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How Leadership Influences Student Learning

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How Leadership Influences Student Learning

Leadership is widely regarded as a key factor in accounting for differences in the success with which schools foster the learning of their students. Indeed, the contribution of effective leadership is largest when it is needed most; there are virtually no documented instances of troubled schools being turned around in the absence of intervention by talented leaders. While other factors within the school also contribute to such turnarounds, leadership is the catalyst.

But there is much yet to be learned about who provides such leadership, how it is productively distributed across the school system (e.g., state, district, school and classroom) and what stimulates its development. We also have much to learn about which forms of leadership are most likely to foster student learning and how such successful forms of leadership, often exercised at a distance from students, eventually make a contribution to their learning. It was the importance of knowing more about these aspects of educational leadership that prompted the Wallace Foundation's call for, and support of, our study entitled Learning from District Efforts to Strengthen Education Leadership.

Although we have much to learn about education leadership and how it contributes to student learning, there is considerable existing evidence on which to build. It would be foolish in the extreme for us not to "stand on the shoulders" of such evidence in undertaking our own research. So we began our study with a wide-ranging review of literature, the results of which are summarized in this paper.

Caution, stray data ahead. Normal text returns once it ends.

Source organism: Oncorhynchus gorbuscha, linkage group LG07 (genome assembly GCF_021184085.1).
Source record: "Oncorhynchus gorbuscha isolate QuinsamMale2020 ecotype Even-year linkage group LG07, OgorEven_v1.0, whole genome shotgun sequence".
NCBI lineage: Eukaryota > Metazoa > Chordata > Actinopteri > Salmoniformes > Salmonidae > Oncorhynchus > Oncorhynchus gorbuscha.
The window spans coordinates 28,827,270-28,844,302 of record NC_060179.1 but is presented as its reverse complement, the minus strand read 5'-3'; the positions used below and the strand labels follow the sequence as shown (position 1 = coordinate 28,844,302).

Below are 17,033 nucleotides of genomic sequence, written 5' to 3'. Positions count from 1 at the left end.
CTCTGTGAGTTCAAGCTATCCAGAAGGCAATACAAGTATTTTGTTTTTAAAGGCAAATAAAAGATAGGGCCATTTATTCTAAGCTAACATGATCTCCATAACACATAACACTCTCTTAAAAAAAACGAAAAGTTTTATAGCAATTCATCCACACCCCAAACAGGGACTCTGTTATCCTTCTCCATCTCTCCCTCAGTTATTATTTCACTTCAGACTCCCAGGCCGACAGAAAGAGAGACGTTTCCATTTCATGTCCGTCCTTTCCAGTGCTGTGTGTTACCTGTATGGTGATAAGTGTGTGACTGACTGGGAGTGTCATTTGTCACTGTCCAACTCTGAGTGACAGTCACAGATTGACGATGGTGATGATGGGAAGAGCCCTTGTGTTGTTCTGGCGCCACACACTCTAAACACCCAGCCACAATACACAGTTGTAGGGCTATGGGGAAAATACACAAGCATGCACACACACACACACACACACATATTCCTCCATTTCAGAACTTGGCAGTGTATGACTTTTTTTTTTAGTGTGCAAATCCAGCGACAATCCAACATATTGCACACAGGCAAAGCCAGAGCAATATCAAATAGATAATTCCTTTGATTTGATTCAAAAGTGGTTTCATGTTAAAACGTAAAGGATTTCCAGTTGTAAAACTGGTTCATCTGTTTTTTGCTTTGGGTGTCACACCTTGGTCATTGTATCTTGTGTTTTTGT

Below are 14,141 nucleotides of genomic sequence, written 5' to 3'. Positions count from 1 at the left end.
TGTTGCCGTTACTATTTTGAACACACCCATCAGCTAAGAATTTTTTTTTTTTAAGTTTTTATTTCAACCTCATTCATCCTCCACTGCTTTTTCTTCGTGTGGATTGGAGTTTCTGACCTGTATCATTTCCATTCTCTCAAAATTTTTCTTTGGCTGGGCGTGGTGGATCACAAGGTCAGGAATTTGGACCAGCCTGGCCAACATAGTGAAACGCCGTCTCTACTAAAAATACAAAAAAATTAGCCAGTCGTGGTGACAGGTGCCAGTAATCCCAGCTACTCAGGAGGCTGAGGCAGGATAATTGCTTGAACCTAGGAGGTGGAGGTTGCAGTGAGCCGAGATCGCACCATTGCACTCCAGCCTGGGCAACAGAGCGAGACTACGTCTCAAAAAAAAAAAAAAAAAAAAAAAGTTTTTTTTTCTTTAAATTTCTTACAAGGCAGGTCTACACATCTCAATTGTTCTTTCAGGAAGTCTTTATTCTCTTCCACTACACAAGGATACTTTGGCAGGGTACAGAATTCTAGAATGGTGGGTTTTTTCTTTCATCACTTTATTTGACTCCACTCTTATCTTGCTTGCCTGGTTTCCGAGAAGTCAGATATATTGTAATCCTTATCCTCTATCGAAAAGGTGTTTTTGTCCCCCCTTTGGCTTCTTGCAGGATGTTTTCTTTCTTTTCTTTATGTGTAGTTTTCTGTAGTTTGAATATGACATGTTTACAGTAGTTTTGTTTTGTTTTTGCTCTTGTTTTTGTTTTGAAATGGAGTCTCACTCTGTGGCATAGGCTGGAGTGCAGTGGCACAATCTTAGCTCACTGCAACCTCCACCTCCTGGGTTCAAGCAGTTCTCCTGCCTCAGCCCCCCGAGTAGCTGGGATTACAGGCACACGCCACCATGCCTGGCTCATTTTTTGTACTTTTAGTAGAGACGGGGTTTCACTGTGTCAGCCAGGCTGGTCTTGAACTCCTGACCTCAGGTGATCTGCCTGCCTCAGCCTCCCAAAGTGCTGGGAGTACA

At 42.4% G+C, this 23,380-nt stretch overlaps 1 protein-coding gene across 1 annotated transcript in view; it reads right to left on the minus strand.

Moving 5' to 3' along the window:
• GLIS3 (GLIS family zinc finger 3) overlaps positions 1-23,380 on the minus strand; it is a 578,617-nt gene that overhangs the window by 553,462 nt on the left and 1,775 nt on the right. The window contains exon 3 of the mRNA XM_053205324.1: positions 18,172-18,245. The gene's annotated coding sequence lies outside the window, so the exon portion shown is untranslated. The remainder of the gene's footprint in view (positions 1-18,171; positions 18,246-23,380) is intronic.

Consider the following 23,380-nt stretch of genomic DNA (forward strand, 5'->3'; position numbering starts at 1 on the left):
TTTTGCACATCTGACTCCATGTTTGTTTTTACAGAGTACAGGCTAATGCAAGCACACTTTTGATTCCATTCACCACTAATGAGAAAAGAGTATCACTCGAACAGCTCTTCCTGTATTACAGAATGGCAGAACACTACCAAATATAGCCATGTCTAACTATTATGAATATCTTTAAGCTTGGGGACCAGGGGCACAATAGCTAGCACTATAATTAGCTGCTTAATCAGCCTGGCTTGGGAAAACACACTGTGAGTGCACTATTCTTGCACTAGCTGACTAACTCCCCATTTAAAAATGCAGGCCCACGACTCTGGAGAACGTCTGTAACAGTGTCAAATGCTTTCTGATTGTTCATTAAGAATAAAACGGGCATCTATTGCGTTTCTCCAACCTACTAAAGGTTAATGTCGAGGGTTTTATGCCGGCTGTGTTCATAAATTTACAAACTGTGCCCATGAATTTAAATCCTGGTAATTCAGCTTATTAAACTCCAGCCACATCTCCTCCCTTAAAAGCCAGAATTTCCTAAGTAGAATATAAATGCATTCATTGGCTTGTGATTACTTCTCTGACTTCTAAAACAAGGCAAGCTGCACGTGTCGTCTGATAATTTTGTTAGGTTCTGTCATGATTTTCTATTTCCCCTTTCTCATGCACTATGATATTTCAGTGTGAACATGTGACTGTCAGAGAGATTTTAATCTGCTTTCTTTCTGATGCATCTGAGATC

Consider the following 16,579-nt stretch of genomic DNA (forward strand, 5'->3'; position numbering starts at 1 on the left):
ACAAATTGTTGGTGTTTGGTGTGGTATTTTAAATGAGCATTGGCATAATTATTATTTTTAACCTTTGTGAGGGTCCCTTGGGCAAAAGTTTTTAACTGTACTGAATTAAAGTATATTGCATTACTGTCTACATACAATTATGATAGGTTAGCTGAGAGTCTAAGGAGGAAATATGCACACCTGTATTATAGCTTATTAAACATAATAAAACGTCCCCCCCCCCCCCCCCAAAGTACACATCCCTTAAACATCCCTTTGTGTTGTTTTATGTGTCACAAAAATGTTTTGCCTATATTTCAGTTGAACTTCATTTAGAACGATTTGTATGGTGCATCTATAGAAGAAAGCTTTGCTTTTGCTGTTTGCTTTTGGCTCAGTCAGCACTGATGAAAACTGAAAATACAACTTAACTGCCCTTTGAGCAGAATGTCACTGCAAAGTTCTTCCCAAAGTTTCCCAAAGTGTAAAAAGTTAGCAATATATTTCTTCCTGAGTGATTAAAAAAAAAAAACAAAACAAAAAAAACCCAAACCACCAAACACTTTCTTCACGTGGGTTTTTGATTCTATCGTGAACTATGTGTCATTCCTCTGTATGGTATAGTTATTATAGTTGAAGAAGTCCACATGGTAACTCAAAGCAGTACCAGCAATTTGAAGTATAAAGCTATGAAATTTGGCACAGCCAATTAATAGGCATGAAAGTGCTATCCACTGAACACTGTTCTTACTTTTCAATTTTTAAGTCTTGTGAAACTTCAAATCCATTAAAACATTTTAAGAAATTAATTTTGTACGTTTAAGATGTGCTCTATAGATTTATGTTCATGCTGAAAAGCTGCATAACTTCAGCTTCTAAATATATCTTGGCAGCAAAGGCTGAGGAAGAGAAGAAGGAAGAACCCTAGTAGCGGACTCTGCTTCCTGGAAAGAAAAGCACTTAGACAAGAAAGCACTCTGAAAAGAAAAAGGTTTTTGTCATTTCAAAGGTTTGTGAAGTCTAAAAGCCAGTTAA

This review is organized around a framework which has emerged from empirical research in sociology and in organizational and industrial psychology (Rowan, 1996). The framework assumes that variation in workplace performance (e.g., the effectiveness of teachers in their classrooms) is a function of the capacities (e.g., instructional skills), motivations and commitments of workplace personnel, the characteristics of the settings in which they work (e.g., schools, districts) and the external environment (shifting state policies and other demands). According to this framework, leaders play critical roles in identifying and supporting learning, structuring the social settings and mediating the external demands. Variations of this framework have been used in education contexts to understand better how schools and districts respond to state accountability policies and to explain variations in the success with which schools implement and incorporate new policies and practices.